Our client Ilaria Mezzogori is involved with a Community Kitchen, a communal and social place where free community-based programmes are run so people can learn to cook, learn about their food habits and make their budget go further, all whilst breaking loneliness. Cookery classes range from basic cooking skills to mastering specialised skills, which anyone can attend.
This community kitchen (Community Cooking & Well-being Kitchen) is ‘the child’ of two social enterprises, ‘Empower to Cook’ and ‘Khepera’. These organisations reinvest any profit into the community. “Empower to Cook’ aims to teach basic cooking skills to improve the health and well-being of the local community. ‘Khepera’ focuses on vegan and healthy food education.
The company required a logo that reflects the idea of giving back to the community and environmental sustainability. The logo also needed to utilise the fixed colour palette of yellow and purple: a fifty fifty balance of the partnerships’ (‘Empower to Cook’ and ‘Khepera’) colours. The logo was created by Emma and Bethan.
Restating and understanding the brief
The brief was to create a logo that reflects the Community Cooking & Well-being Kitchen : giving back to the community and environmental sustainability, representing the two partnership companies (‘Empower to Cook’ and ‘Khepera’).
In the initial meeting the required outcomes were established:
- A logo
- Possibly a visual identity
- Possibly a social media presence
Within these outcomes there were certain fixed design elements:
- Colour palette of yellow and purple (partnerships’ colours) but these colours do not have to be the same shade as the partnerships’ colours.
- Circular design to reflect community
- Whole name of the company must be included (Community Cooking & Well-being Kitchen)
Our key objectives were to produce a logo that successfully raises Community Cooking & Well-being Kitchen’s profile as a company and to effectively reflect the partnership enterprises and their objectives.
These aims were measured by feedback from the client, regarding whether they were effectively promoting them as a company. To ensure an appropriate logo, visual mockups were utilised, using the signage size supplied by the client (2450x710mm). We would schedule regular feedback via zoom during the initial stages and then via email when finalising the logo to allow our client to share our designs with the rest of her team. Zoom meetings were also used to discuss any issues involved in the process.
Further through the process the required outcomes were changed:
- A logo
- Visual identity guidelines
The original deadline for this project was 30th Nov, however we exceeded this deadline. This is mainly because the design process took considerably longer than we had initially planned for. Due to Covid-19, the deadline the client had originally supplied us with could be extended. Therefore, we prioritised producing a logo that fitted the client’s brief as much as possible. On reflection we could have been more efficient during certain parts of the process. The colour scheme of the logo was also a challenge which took longer to solve than we initially anticipated. However, the additional time we spent on getting this aspect of the logo right has proven beneficial.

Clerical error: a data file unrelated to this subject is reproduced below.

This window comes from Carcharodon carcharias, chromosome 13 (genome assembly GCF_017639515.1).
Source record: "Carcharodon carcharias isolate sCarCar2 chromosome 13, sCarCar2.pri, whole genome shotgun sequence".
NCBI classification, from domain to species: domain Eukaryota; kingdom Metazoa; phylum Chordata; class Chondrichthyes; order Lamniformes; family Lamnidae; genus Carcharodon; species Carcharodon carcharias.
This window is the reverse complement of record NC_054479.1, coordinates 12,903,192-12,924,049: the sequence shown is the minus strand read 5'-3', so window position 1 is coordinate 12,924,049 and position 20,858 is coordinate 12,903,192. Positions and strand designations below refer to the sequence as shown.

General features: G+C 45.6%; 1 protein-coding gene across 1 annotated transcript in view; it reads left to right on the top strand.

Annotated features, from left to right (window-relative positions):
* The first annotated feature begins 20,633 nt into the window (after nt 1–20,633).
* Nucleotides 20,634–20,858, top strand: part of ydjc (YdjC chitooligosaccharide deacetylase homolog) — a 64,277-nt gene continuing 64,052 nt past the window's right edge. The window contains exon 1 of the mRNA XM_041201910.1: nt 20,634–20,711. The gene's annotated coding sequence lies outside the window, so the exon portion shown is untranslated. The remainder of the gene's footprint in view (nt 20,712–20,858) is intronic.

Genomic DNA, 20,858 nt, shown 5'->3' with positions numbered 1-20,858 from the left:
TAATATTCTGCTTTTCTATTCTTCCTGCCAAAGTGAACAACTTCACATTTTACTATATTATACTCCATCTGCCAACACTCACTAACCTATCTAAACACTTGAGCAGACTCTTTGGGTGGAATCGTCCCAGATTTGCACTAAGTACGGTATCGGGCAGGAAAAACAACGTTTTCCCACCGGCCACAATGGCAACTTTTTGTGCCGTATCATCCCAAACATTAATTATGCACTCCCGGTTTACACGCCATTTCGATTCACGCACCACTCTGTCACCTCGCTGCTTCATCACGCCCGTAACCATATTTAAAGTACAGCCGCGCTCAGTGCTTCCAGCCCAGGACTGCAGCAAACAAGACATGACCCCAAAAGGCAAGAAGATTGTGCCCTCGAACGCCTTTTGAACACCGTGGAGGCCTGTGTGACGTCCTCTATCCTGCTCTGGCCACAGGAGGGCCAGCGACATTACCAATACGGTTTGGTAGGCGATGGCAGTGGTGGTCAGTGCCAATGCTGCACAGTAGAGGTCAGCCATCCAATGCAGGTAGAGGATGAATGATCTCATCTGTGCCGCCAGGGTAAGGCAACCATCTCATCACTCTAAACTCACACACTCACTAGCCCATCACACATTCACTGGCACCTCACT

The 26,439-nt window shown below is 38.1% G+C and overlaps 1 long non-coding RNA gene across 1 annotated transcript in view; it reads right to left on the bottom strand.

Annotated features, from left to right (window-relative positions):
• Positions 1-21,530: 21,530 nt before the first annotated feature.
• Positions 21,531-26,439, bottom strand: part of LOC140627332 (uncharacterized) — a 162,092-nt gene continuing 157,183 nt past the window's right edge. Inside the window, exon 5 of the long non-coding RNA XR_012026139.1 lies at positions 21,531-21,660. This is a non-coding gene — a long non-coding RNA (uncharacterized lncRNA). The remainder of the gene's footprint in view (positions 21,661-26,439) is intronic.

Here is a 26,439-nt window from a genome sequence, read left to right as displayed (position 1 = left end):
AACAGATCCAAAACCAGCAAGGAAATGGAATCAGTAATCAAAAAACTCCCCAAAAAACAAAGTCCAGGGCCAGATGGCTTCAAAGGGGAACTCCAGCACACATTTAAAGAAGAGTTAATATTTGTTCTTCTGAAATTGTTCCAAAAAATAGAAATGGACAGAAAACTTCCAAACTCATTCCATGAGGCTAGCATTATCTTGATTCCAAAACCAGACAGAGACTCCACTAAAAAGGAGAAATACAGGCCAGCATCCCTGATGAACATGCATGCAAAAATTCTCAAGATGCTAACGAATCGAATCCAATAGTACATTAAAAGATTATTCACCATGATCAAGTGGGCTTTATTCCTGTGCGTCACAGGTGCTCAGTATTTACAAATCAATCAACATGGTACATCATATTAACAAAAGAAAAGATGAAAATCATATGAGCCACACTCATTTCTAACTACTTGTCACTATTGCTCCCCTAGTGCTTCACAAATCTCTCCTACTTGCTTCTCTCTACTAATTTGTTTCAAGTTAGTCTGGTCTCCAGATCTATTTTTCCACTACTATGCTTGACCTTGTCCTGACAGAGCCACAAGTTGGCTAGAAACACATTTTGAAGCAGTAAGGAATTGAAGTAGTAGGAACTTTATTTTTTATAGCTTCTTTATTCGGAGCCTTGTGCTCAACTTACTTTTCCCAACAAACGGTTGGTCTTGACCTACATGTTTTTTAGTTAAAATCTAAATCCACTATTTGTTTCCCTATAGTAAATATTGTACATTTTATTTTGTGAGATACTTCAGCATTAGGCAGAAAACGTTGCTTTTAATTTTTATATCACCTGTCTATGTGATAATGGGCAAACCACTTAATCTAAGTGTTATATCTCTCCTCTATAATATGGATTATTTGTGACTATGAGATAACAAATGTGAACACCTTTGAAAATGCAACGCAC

In the initial stages of the project we produced some user personas. Carrying out this process allowed us to identify who the logo would primarily be aimed at. After producing the personas we collectively produced a list of key aims of the logo. The main aim is to create a logo that reflects the friendly and welcoming nature of the Community Kitchen.
We then researched the partnering companies to gain a wider understanding of their aims and programmes. ‘Khepera’ highlighted the high importance of wellbeing and nutritional support, as suggested by the name which translates to “transformation”. ‘Empower to Cook’ focuses on sustainability and accessibility. They target vulnerable communities to educate them about affordable but nutritious food. Therefore, we aimed to incorporate these key incentives into our logo design. We also looked at the colours used in the partnerships’ existing logos for inspiration.
Partnership social enterprises’ company logos
Existing community kitchen logos
Since neither of us had come across a Community Kitchen before, we looked at some pre-existing Community Kitchen logos. Formulating a mood board of these existing logos assisted our design process as it helped to highlight current logo design trends.
Moodboard of existing logos
There were certain trends we noticed:
- Friendly and fresh feel
- Presence of kitchen utensils
- Joining of lines/illustrations to reflect community feel
- Illustration style providing ‘home-made’ feel
We also looked at a selection of pre-existing logos that have yellow and purple colour schemes. Initially, the colour scheme felt quite limiting, however, after viewing existing logos and gaining feedback from our supervisor we focused on using purple and yellow shades from fruits and vegetables. We found that this produced a fresh feel to the logo as well as representing both social enterprises that make up the company.
Colour shades inspired by fruit and vegetables
Initial design ideas
In the initial stages of the process we formulated four different concepts based on our research and input from the client. Creating these various concepts allowed us to explore different solutions and discover which work best. After having a meeting with our supervisor we selected our strongest two ideas to show the client and continue to develop these further.
Design concepts shown to client
These designs presented the idea of ‘community’ the best and were two completely different approaches, therefore provided options for the client. ‘Concept 1’ utilises a chef’s hat and people connected together via a single line as we found that both of these trends were popular when conducting research. This ‘icon’ also represents the company’s objectives and name in a single image. ‘Concept 2’ uses a set of utensils that could also be representative of people, which overlap which also reflects the ‘connection’ and community feel. Our supervisor also suggested adding an element of texture to ‘Concept 2’ to reflect the wooden utensils, which we experimented with. Refining these logos to a standard which was suitable to present to the client took substantially longer than we initially had planned. Also, on reflection we should have been more efficient at communicating with our client at this stage, explaining the process we were going through.